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The Fatal Embrace: Galen and the History of Ancient Medicine

Published online by Cambridge University Press:  25 May 2005

Vivian Nutton
The Wellcome Trust Centre for the History of Medicine, University College, London



The influence of Galen on the subsequent interpretation of the history of ancient medicine has been substantial. This paper explores the consequences of adopting a non-Galenic perspective in two different areas of research. It argues that Galen's own career, and his own views of the ideal physician, cannot be taken as typical of most ancient medical practitioners; and that the theory of the four humors, blood, bile, black bile, and phlegm, did not become a universal standard until after Galen. That theory was merely one of several variations on the theme of body fluids, and entered Greek medicine relatively late. Hippocratic contemporaries of Galen accepted it alongside other theories from the Corpus, e.g. Diseases I, that modern scholars have viewed as incompatible.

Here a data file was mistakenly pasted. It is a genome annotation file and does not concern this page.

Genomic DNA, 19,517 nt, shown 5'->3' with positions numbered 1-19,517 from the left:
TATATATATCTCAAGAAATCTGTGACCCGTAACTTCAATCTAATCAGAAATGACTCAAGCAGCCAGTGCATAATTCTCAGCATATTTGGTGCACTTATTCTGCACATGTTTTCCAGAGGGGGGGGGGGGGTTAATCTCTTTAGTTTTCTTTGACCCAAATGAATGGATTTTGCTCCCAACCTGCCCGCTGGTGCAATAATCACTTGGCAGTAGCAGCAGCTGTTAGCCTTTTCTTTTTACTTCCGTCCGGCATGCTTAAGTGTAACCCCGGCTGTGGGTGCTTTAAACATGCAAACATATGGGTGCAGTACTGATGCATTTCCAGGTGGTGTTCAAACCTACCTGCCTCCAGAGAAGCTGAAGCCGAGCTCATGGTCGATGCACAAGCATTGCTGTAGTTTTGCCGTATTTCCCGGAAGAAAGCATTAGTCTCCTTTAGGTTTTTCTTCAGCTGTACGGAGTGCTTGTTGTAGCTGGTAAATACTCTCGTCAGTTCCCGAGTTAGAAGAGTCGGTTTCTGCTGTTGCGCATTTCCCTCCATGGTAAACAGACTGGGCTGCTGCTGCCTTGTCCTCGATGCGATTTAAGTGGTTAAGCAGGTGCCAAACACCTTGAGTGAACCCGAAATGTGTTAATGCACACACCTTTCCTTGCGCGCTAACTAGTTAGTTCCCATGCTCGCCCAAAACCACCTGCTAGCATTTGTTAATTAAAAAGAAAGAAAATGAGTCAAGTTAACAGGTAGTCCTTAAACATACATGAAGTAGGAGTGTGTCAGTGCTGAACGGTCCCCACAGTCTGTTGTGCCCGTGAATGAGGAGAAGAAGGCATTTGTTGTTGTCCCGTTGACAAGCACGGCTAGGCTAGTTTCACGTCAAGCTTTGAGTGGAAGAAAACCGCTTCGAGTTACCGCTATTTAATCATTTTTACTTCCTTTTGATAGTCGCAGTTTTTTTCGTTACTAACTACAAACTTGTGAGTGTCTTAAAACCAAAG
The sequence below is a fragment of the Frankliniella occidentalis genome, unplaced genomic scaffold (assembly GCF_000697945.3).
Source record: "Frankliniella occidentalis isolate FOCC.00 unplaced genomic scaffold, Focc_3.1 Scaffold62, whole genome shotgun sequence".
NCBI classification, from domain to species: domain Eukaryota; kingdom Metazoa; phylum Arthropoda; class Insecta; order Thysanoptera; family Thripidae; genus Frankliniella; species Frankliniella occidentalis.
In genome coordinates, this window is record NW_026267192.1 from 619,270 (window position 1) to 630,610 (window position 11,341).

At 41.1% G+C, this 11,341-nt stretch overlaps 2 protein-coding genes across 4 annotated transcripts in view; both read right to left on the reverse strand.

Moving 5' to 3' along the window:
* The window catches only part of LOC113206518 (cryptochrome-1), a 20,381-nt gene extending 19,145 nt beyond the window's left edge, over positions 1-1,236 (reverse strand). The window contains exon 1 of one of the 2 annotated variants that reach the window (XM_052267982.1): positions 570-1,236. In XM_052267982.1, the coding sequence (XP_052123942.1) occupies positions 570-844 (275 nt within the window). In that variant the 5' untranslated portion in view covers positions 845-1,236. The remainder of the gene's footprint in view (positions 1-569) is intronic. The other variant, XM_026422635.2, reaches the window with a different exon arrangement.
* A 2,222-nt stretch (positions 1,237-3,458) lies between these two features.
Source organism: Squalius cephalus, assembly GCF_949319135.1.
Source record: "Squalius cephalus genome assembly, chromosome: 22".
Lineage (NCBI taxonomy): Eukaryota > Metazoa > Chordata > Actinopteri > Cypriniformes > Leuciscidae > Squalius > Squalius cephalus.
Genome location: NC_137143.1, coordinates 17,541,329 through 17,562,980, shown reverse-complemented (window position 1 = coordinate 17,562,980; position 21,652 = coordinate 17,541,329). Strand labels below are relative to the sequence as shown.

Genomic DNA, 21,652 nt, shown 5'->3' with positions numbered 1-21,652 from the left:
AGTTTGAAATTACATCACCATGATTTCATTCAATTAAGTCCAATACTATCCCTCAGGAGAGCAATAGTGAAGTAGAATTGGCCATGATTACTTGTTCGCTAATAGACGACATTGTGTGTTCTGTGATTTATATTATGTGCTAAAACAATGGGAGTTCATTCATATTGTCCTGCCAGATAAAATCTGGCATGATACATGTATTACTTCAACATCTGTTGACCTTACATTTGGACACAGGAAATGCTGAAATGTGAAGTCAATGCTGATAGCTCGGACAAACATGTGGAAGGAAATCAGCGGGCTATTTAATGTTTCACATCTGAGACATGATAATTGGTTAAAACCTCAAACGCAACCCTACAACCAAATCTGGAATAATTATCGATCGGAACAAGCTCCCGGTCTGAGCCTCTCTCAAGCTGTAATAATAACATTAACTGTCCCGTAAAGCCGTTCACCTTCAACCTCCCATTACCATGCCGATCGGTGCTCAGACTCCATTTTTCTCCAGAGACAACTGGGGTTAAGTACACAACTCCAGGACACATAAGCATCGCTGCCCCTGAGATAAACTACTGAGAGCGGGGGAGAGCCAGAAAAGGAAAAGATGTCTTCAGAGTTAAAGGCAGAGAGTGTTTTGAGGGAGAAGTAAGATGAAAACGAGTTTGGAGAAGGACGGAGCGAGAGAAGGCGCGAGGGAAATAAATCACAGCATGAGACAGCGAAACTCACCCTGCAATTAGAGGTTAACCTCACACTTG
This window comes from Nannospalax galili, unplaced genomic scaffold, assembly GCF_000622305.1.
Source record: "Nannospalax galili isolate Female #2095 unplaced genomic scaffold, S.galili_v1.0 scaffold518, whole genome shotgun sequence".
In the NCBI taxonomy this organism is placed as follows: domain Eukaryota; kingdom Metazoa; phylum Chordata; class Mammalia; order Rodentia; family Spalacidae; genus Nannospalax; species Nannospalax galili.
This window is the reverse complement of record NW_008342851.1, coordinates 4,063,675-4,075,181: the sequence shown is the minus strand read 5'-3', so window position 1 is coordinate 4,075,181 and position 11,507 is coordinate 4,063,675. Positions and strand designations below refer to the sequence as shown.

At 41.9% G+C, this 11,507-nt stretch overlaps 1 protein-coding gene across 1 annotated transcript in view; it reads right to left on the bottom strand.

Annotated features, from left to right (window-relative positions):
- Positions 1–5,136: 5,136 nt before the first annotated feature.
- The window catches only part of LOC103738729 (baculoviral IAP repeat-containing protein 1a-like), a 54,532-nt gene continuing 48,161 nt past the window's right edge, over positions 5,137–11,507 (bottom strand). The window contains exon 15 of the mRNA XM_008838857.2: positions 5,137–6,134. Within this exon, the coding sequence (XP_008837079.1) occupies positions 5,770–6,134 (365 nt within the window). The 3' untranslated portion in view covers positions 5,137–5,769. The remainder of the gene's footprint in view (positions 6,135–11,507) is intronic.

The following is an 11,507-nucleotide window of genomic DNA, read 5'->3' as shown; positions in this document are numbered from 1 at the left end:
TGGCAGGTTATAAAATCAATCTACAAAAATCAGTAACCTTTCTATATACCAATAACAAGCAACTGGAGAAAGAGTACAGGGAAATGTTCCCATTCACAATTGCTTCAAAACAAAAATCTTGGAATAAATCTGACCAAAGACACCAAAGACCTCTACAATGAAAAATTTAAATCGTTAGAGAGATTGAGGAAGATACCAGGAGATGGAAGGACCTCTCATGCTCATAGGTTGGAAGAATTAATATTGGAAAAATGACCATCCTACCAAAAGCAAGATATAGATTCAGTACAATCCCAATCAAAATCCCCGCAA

© 2005 Cambridge University Press

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